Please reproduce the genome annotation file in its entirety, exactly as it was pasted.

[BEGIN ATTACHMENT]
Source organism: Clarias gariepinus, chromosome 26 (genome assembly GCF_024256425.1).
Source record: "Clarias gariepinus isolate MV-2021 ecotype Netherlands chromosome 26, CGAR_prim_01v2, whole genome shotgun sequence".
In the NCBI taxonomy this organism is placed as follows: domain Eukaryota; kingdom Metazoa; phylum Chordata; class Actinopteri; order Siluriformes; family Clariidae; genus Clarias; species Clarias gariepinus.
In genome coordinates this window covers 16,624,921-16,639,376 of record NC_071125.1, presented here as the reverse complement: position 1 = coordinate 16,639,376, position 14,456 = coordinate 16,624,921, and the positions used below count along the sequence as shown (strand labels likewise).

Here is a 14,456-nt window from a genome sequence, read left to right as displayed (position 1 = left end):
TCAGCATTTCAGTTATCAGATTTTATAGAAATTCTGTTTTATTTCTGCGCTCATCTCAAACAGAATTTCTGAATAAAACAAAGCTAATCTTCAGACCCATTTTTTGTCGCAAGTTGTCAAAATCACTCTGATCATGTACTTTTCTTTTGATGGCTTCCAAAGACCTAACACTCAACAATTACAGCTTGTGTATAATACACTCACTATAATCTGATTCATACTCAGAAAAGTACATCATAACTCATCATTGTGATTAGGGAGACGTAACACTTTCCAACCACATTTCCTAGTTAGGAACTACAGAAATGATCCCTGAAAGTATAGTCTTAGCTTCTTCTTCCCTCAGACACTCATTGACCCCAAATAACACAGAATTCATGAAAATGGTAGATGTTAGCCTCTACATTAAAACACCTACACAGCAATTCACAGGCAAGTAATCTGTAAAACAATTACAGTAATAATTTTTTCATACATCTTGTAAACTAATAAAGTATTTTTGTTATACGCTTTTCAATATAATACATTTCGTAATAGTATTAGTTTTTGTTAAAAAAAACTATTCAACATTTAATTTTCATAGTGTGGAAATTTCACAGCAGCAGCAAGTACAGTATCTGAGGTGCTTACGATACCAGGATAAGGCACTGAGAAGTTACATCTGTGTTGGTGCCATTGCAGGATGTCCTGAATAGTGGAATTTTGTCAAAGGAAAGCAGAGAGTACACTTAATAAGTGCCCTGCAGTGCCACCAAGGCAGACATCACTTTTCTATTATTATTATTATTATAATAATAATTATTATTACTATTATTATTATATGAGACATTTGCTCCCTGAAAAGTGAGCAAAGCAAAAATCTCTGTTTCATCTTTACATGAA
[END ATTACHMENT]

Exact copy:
Source organism: Clarias gariepinus, chromosome 26 (genome assembly GCF_024256425.1).
Source record: "Clarias gariepinus isolate MV-2021 ecotype Netherlands chromosome 26, CGAR_prim_01v2, whole genome shotgun sequence".
In the NCBI taxonomy this organism is placed as follows: domain Eukaryota; kingdom Metazoa; phylum Chordata; class Actinopteri; order Siluriformes; family Clariidae; genus Clarias; species Clarias gariepinus.
In genome coordinates this window covers 16,624,921-16,639,376 of record NC_071125.1, presented here as the reverse complement: position 1 = coordinate 16,639,376, position 14,456 = coordinate 16,624,921, and the positions used below count along the sequence as shown (strand labels likewise).

Here is a 14,456-nt window from a genome sequence, read left to right as displayed (position 1 = left end):
TCAGCATTTCAGTTATCAGATTTTATAGAAATTCTGTTTTATTTCTGCGCTCATCTCAAACAGAATTTCTGAATAAAACAAAGCTAATCTTCAGACCCATTTTTTGTCGCAAGTTGTCAAAATCACTCTGATCATGTACTTTTCTTTTGATGGCTTCCAAAGACCTAACACTCAACAATTACAGCTTGTGTATAATACACTCACTATAATCTGATTCATACTCAGAAAAGTACATCATAACTCATCATTGTGATTAGGGAGACGTAACACTTTCCAACCACATTTCCTAGTTAGGAACTACAGAAATGATCCCTGAAAGTATAGTCTTAGCTTCTTCTTCCCTCAGACACTCATTGACCCCAAATAACACAGAATTCATGAAAATGGTAGATGTTAGCCTCTACATTAAAACACCTACACAGCAATTCACAGGCAAGTAATCTGTAAAACAATTACAGTAATAATTTTTTCATACATCTTGTAAACTAATAAAGTATTTTTGTTATACGCTTTTCAATATAATACATTTCGTAATAGTATTAGTTTTTGTTAAAAAAAACTATTCAACATTTAATTTTCATAGTGTGGAAATTTCACAGCAGCAGCAAGTACAGTATCTGAGGTGCTTACGATACCAGGATAAGGCACTGAGAAGTTACATCTGTGTTGGTGCCATTGCAGGATGTCCTGAATAGTGGAATTTTGTCAAAGGAAAGCAGAGAGTACACTTAATAAGTGCCCTGCAGTGCCACCAAGGCAGACATCACTTTTCTATTATTATTATTATTATAATAATAATTATTATTACTATTATTATTATATGAGACATTTGCTCCCTGAAAAGTGAGCAAAGCAAAAATCTCTGTTTCATCTTTACATGAA